Sep 8, 2020
How to Build Confidence and Visibility Through Speaking
“Nobody can teach you confidence, but they can give you the tools to find it within yourself.”
Megan Hamilton is a classically trained actor. She attended theater school and university. Yet after a while, Megan decided to leave the theater industry and commit all of her time to the study of music. During this time, Megan recorded 5 CDs and toured all over Canada and the US. During her life, she's had many opportunities to be up in front of people in different capacities.
For the last seven years, Megan has been teaching the four tenants of public speaking to people all over the country. In 2020 she quit teaching at the college level and started her own business coaching people in successful public speaking.
“Just remember people want to hear from you.” - Megan Hamilton
The four tenants of public speaking include standing, breathing, speaking, and reading. A lot of times, people struggle with how to carry themselves and stand confidently. Women, especially, tend to lean into themselves and take up as little space as possible. Many women have experienced uncomfortable situations where they feel uncomfortable speaking up and taking up space. Still, standing in public speaking refers to how you own your space and feel powerful within their own body.
The Alexander Technique introduces the proper way to stand. It’s over 100 years old and was developed by an Australian actor. After a lot of study and research, he discovered the best way to stand for your body includes the following things:
At first, it may seem a little uncomfortable, but over time you will find this stance helps you be upright and have the least amount of harm on your body. This also helps build authority, both as you see yourself and how others perceive you.
“When you [stand] up like that, you will actually feel a power emanating from you because you are up and open.” - Megan Hamilton
This can also be adapted to sitting and Zoom meetings. The best way to create the proper sitting stance include:
If you stay in Alexander while sitting, it also keeps your energy and engagement up.
There are two types of breathing, deep breathing and controlled breathing, which helps control your voice. Controlled breathing helps you keep grounded and relieve some of the nervousness often associated with speaking. This breathing method includes managing your breathing instead of allowing your lower brain or subconscious brain to manage it for you.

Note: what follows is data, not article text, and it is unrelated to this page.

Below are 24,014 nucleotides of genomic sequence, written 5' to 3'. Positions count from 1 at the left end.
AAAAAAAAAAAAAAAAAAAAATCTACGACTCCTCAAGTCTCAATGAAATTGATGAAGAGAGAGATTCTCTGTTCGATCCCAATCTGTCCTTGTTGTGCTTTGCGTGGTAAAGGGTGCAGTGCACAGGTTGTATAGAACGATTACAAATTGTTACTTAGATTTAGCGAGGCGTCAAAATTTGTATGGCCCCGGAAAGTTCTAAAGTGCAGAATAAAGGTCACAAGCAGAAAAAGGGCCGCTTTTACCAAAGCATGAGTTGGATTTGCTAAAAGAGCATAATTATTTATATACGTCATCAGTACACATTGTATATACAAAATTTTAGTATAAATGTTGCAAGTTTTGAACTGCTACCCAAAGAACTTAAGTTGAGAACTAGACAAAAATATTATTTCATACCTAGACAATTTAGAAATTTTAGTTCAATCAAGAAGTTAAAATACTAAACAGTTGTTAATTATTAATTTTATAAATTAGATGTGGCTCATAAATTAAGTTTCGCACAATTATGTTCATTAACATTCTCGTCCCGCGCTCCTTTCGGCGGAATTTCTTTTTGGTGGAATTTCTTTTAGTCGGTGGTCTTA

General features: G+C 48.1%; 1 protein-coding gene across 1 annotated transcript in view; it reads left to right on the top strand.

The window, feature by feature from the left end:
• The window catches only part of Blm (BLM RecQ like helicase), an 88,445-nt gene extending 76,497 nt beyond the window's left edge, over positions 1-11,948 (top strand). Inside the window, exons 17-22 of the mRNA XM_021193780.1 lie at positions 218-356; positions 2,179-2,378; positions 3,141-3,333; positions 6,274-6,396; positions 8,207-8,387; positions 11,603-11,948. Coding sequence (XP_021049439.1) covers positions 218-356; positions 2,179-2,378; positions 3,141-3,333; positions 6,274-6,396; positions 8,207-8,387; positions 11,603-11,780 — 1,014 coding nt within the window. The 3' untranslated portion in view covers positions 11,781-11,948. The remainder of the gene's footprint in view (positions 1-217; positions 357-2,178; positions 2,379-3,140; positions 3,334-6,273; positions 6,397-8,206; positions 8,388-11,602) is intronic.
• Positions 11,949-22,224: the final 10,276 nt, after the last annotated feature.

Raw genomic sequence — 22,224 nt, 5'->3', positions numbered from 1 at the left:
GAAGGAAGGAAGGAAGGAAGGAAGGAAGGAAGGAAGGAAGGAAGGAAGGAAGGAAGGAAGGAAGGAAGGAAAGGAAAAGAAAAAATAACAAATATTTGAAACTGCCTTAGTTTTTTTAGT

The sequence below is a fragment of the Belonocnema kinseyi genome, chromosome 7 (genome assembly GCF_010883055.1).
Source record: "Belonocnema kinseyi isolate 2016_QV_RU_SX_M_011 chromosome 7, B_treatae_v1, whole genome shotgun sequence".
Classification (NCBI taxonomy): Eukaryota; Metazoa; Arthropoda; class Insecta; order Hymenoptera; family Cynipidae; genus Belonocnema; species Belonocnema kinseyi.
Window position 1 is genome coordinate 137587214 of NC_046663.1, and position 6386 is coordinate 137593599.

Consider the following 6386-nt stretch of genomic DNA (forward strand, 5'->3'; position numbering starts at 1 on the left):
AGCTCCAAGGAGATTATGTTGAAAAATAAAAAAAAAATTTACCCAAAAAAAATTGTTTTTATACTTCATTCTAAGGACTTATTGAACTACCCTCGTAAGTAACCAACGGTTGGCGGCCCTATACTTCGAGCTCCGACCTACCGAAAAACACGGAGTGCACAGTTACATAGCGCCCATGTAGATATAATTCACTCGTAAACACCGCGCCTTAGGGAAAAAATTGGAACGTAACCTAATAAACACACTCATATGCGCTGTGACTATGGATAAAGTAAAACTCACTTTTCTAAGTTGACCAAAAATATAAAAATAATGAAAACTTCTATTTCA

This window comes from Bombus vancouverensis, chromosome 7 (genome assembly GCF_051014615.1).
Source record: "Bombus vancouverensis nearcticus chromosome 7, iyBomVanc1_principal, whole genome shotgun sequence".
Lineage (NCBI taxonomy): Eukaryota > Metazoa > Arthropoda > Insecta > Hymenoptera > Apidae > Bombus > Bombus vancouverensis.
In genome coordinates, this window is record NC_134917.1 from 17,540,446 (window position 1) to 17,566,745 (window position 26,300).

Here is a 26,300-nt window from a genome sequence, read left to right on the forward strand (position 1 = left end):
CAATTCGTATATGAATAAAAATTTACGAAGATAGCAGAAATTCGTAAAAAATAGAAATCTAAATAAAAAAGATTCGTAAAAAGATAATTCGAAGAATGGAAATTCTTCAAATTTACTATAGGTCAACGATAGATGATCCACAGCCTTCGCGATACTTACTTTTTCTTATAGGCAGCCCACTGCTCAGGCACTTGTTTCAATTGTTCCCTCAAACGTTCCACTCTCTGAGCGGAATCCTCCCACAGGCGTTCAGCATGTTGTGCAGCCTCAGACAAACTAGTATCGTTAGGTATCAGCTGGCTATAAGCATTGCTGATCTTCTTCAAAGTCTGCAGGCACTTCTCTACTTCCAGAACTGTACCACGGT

When you practice controlled breathing, it sends a signal to your brain that says you are not in flight or fight mode, as well as stops the supply of cortisol and adrenaline racing through your bloodstream. Megan recommends practicing controlled breathing by inhaling for five seconds, holding it for five, and then breathing out for ten. Breathing out slowly is what creates a sense of calmness and focus. Practice this every day so that you can go right into controlled breathing when you are in a high-stress moment.
Deep and supportive breathing for your voice includes breathing into your diaphragm and imagining that your lungs have six sides. With each breath, breathe a little deeper.
We support our voice using optimum pitch, which is the most supportive way to speak. This means you support your voice in all situations, even the ones you don’t notice or realize.
“Your optimum pitch will feel very vibrational. Keep at it, because once you feel it, you’ll get it.” - Megan Hamilton
The best way to find optimum pitch is by taking a really deep breath in through your nose as you fill up your lungs. Then, have it go down deep into your belly, and with the momentum of your open lungs, try to make a sound. See what comes out of you.
This can be difficult at first. It’s essential to allow the sound to let go. Since optimum pitch is very vibrational, you should feel the vibrations within your chest, top of your head, or the back of your neck or lower ribs.
“Once you find your optimum pitch, you’ll be creating a sense of musicality to your sentences.” - Megan Hamilton
We read using a technique called text mapping. This is especially helpful for online videos or Zoom calls. First, write everything out ahead of time. This is especially crucial if you’re writing out instructional videos. It’s essential to be clear about why you are there and what you want to say. By writing things down, you can map out how to vocally say what you’ve written. Then, by text marking, you mark up how to best naturally say it. Megan recommends starting with a breath bar, which looks like a forward slash and placed everywhere there is punctuation.
At first, this can seem like a lot of breaths, but it breaks up your speech into more digestible fragments for your audience. It also keeps your pace slow, so you don’t speed through your address. By text mapping, you are deciding ahead of time where to take breaths, which keeps you calm and relaxed. This is a built-in controlled breathing system.
Practice your speech over and over in front of a camera. When you read it, you will have that sense of musicality in your sentences, and you’ll also be able to read three to five words ahead, which keeps your comments flowing as you look up to see your audience.
“Eye contact makes us feel seen in this strange digital realm.” - Megan Hamilton
While there isn’t anything fancy about all of this practical stuff, it allows you to be yourself, visible, and confident. Once you know the system, you can use it all the time, and you’ll notice an improvement in how you speak to others and will have the tools needed to be confident.
To learn more about Megan and her courses, you can go to http://www.ubuskills.com, where you will receiver her free public speaking guide when you sign up.
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